Posted on 02nd May 2022 by Media Relations
Taronga Western Plains Zoo is always looking ahead, planning for a greener future, and acting for the wild. The Zoo’s new $14 million Wildlife Hospital will do exactly that.
Construction of the new hospital is steaming ahead with an opening planned for later this year.
The Wildlife Hospital is set to be a unique aspect of the overall zoo experience, allowing guests to observe the Zoo’s expert veterinary and conservation science teams in action and to learn about the wildlife conservation programs that usually happen behind-the-scenes.
As part of the new Wildlife Hospital precinct, a Regent Honeyeater walk-in aviary is being constructed so that guests can learn about this critically endangered species and the zoo-based conservation breeding program to save them from extinction. It’s estimated that only 350 Regent Honeyeaters remain in the wild, so this new aviary will give guests the opportunity to connect with this incredibly rare Australian species and to hear its beautiful song. The zoo’s Regent Honeyeater recovery program has proven highly successful with its second ever breeding season successfully hatching an incredible 33 chicks. Work on the Regent Honeyeater aviary walls and ceiling is nearing completion.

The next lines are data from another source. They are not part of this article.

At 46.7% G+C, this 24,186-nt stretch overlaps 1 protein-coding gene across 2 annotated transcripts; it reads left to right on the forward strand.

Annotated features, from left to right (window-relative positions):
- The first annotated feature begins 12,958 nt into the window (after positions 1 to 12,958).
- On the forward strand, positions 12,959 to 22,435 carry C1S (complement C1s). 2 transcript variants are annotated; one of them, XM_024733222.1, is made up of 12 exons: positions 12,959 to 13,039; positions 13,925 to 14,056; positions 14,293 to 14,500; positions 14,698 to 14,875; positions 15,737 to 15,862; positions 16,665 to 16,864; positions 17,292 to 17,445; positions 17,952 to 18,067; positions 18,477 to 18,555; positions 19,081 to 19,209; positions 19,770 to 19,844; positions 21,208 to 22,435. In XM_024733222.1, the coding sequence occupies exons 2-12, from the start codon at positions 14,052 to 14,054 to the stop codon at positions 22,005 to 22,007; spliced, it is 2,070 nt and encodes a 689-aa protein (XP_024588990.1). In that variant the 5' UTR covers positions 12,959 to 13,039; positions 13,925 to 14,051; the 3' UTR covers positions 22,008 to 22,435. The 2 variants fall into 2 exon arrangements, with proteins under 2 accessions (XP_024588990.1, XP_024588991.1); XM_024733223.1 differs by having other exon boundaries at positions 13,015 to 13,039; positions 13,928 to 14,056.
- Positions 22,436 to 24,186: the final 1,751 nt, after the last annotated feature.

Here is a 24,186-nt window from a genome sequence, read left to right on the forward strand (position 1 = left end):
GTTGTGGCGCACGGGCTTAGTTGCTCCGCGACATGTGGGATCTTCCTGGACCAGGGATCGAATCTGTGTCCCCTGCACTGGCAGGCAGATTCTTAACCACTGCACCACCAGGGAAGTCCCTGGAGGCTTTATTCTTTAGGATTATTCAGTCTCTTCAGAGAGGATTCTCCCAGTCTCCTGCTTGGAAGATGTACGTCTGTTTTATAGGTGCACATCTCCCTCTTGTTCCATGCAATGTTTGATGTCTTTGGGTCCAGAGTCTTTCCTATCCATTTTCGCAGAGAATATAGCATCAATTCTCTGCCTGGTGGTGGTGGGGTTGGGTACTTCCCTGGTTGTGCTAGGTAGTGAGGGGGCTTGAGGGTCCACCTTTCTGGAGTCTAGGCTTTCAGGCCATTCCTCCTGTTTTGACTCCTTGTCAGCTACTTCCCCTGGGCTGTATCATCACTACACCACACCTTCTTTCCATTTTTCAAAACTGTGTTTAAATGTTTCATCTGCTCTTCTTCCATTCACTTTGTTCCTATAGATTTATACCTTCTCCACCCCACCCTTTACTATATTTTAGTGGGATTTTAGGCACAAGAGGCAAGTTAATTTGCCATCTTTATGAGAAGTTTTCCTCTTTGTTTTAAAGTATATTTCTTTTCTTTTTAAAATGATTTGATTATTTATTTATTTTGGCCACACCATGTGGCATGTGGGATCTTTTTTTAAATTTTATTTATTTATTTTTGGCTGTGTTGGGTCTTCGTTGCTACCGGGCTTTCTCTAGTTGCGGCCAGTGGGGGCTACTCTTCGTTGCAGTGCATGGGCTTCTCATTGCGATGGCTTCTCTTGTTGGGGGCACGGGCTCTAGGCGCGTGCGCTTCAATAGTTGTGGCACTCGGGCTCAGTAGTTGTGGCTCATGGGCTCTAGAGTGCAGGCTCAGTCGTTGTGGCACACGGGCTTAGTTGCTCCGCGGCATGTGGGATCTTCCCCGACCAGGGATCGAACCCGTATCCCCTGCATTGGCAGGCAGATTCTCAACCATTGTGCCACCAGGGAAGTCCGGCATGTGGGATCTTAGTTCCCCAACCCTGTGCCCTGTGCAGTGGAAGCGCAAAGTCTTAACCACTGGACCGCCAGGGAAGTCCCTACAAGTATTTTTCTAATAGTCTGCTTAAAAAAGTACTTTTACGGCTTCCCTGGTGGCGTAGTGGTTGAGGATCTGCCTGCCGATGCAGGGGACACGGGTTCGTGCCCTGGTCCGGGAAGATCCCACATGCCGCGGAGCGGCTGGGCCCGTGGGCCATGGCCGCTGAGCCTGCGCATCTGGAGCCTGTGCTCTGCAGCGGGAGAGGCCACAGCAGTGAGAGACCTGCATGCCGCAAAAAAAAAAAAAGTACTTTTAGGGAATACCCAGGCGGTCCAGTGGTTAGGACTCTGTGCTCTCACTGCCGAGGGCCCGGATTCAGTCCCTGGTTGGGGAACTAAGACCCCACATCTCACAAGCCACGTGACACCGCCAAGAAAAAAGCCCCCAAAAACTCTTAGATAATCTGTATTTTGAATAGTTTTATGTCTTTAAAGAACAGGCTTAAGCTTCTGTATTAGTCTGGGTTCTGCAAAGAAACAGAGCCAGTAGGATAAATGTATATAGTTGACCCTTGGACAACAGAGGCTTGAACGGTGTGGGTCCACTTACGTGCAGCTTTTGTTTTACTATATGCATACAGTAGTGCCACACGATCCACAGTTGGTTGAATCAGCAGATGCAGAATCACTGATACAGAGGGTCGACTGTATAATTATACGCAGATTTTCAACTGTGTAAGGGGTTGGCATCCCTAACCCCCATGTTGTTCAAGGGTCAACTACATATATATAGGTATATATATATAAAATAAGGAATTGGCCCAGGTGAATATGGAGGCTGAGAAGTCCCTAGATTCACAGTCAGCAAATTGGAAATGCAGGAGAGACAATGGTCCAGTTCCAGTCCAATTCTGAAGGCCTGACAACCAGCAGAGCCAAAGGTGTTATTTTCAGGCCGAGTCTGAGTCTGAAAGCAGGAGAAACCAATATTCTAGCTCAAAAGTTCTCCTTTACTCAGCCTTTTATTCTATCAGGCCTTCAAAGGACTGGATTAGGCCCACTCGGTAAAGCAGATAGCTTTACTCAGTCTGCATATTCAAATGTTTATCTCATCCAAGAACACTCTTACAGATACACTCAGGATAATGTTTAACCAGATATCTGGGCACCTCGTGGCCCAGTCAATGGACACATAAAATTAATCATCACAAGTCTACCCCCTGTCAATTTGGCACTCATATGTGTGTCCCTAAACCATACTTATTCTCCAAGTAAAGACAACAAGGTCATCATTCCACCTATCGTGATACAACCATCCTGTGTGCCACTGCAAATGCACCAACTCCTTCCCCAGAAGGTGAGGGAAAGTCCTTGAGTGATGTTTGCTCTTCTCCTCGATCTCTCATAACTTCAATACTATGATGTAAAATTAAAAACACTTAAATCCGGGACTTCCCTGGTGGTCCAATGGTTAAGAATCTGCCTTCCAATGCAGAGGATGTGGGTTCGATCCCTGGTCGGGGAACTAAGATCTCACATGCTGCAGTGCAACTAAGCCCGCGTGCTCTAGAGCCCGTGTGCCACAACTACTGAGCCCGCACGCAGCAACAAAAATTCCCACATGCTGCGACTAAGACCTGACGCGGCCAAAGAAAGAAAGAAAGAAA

In recent months at the hospital construction site, work has commenced on the entry structure. Meanwhile on the main building the structural steel and timber have been installed, and the internal electrical and plumbing is nearing completion. The roof installation is complete, and the construction team will now commence the internal wall linings and window frames.
The animal rehabilitation enclosures behind the main building are also progressing well and the grand verandah timber work is looking, as its name describes, very grand! It is along this verandah that guests will stroll or sit and watch the Zoo’s vets, vet nurses and scientists at work.
The external hard landscaping has only recently commenced, and the site will really start to give way to the construction finish line come Spring.
Construction of the $14m Wildlife Hospital is funded by the NSW Government and also supported by philanthropic donations. This project will also allow the expansion of the critical work of our veterinary team in their care for injured and sick wildlife, as well as our conservation and preventative health care programs.